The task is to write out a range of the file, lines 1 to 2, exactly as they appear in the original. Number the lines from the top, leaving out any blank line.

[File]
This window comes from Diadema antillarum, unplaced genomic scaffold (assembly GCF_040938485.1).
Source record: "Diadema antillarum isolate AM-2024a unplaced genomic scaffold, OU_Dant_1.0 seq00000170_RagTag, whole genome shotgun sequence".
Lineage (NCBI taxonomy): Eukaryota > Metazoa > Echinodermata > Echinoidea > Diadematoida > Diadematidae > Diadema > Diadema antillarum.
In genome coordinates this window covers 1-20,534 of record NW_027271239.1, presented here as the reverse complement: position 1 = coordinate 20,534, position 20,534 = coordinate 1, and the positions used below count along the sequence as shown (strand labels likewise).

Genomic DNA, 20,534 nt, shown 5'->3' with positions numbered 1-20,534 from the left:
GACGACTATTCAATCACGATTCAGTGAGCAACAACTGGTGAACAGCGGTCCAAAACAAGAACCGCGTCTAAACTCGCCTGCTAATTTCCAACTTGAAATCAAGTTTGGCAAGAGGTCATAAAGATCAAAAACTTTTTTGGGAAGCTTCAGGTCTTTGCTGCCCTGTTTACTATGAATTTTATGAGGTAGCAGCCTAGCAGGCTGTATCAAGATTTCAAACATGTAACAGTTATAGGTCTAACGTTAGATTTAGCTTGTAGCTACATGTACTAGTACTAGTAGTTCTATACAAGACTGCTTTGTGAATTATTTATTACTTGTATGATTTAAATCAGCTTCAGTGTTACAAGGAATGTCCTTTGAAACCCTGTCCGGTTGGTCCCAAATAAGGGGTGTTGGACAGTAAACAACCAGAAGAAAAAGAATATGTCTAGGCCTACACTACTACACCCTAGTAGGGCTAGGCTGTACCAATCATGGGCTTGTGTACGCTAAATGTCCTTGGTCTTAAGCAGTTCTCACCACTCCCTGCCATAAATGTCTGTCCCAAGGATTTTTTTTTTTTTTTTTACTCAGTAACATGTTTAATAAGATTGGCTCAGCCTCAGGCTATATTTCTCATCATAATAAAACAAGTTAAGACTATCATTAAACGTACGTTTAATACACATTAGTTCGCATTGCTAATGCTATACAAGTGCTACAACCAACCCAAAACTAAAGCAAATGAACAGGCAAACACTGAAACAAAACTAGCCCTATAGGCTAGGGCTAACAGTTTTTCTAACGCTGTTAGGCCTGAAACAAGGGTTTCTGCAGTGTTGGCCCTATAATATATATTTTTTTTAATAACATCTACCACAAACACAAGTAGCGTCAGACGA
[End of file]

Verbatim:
This window comes from Diadema antillarum, unplaced genomic scaffold (assembly GCF_040938485.1).
Source record: "Diadema antillarum isolate AM-2024a unplaced genomic scaffold, OU_Dant_1.0 seq00000170_RagTag, whole genome shotgun sequence".